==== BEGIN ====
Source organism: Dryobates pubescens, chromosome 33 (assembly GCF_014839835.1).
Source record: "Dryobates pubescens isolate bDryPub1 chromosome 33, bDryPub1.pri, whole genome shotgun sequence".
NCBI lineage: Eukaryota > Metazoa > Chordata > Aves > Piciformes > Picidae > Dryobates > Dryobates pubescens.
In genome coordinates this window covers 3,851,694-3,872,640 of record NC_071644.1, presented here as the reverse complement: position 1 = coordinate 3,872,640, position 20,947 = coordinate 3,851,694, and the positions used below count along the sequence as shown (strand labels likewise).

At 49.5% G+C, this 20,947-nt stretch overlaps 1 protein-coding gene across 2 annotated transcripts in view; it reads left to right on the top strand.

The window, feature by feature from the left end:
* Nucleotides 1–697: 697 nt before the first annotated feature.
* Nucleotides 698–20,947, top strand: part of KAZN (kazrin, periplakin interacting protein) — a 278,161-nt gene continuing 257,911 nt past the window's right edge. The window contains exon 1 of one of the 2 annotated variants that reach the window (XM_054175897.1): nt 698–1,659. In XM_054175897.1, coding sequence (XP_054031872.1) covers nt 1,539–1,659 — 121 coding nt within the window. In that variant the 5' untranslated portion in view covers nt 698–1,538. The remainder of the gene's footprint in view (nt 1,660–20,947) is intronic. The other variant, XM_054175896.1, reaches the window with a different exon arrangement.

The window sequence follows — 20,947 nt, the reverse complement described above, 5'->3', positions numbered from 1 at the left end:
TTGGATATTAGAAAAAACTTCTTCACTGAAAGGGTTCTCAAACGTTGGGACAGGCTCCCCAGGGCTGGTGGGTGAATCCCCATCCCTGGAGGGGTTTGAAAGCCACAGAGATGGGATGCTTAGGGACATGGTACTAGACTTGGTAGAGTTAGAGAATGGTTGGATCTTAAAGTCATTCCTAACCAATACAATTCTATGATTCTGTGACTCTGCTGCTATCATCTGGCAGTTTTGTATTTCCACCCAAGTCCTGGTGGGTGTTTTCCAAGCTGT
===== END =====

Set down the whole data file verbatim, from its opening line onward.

Source organism: Dryobates pubescens, chromosome 33 (assembly GCF_014839835.1).
Source record: "Dryobates pubescens isolate bDryPub1 chromosome 33, bDryPub1.pri, whole genome shotgun sequence".
NCBI lineage: Eukaryota > Metazoa > Chordata > Aves > Piciformes > Picidae > Dryobates > Dryobates pubescens.
In genome coordinates this window covers 3,851,694-3,872,640 of record NC_071644.1, presented here as the reverse complement: position 1 = coordinate 3,872,640, position 20,947 = coordinate 3,851,694, and the positions used below count along the sequence as shown (strand labels likewise).

At 49.5% G+C, this 20,947-nt stretch overlaps 1 protein-coding gene across 2 annotated transcripts in view; it reads left to right on the top strand.

The window, feature by feature from the left end:
* Nucleotides 1–697: 697 nt before the first annotated feature.
* Nucleotides 698–20,947, top strand: part of KAZN (kazrin, periplakin interacting protein) — a 278,161-nt gene continuing 257,911 nt past the window's right edge. The window contains exon 1 of one of the 2 annotated variants that reach the window (XM_054175897.1): nt 698–1,659. In XM_054175897.1, coding sequence (XP_054031872.1) covers nt 1,539–1,659 — 121 coding nt within the window. In that variant the 5' untranslated portion in view covers nt 698–1,538. The remainder of the gene's footprint in view (nt 1,660–20,947) is intronic. The other variant, XM_054175896.1, reaches the window with a different exon arrangement.

The window sequence follows — 20,947 nt, the reverse complement described above, 5'->3', positions numbered from 1 at the left end:
TTGGATATTAGAAAAAACTTCTTCACTGAAAGGGTTCTCAAACGTTGGGACAGGCTCCCCAGGGCTGGTGGGTGAATCCCCATCCCTGGAGGGGTTTGAAAGCCACAGAGATGGGATGCTTAGGGACATGGTACTAGACTTGGTAGAGTTAGAGAATGGTTGGATCTTAAAGTCATTCCTAACCAATACAATTCTATGATTCTGTGACTCTGCTGCTATCATCTGGCAGTTTTGTATTTCCACCCAAGTCCTGGTGGGTGTTTTCCAAGCTGT